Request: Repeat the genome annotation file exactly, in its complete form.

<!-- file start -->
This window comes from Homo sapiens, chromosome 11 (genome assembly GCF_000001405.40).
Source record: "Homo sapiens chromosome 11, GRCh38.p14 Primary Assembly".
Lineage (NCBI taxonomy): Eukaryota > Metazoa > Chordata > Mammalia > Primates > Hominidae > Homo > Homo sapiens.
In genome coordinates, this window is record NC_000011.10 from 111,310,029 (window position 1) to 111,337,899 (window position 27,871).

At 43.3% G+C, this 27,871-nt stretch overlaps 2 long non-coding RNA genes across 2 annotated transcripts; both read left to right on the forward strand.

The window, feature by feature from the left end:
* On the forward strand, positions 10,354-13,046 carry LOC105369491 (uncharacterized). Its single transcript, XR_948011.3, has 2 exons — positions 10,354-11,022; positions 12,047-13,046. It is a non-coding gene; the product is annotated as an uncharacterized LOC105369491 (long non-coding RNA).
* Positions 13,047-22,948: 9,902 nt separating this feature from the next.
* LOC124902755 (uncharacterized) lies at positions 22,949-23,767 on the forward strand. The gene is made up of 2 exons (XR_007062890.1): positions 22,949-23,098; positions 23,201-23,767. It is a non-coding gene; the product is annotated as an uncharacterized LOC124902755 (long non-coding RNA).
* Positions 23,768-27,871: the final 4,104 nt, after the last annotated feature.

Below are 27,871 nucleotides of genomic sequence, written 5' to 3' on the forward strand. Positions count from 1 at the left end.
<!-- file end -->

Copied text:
This window comes from Homo sapiens, chromosome 11 (genome assembly GCF_000001405.40).
Source record: "Homo sapiens chromosome 11, GRCh38.p14 Primary Assembly".
Lineage (NCBI taxonomy): Eukaryota > Metazoa > Chordata > Mammalia > Primates > Hominidae > Homo > Homo sapiens.
In genome coordinates, this window is record NC_000011.10 from 111,310,029 (window position 1) to 111,337,899 (window position 27,871).

At 43.3% G+C, this 27,871-nt stretch overlaps 2 long non-coding RNA genes across 2 annotated transcripts; both read left to right on the forward strand.

The window, feature by feature from the left end:
* On the forward strand, positions 10,354-13,046 carry LOC105369491 (uncharacterized). Its single transcript, XR_948011.3, has 2 exons — positions 10,354-11,022; positions 12,047-13,046. It is a non-coding gene; the product is annotated as an uncharacterized LOC105369491 (long non-coding RNA).
* Positions 13,047-22,948: 9,902 nt separating this feature from the next.
* LOC124902755 (uncharacterized) lies at positions 22,949-23,767 on the forward strand. The gene is made up of 2 exons (XR_007062890.1): positions 22,949-23,098; positions 23,201-23,767. It is a non-coding gene; the product is annotated as an uncharacterized LOC124902755 (long non-coding RNA).
* Positions 23,768-27,871: the final 4,104 nt, after the last annotated feature.

Below are 27,871 nucleotides of genomic sequence, written 5' to 3' on the forward strand. Positions count from 1 at the left end.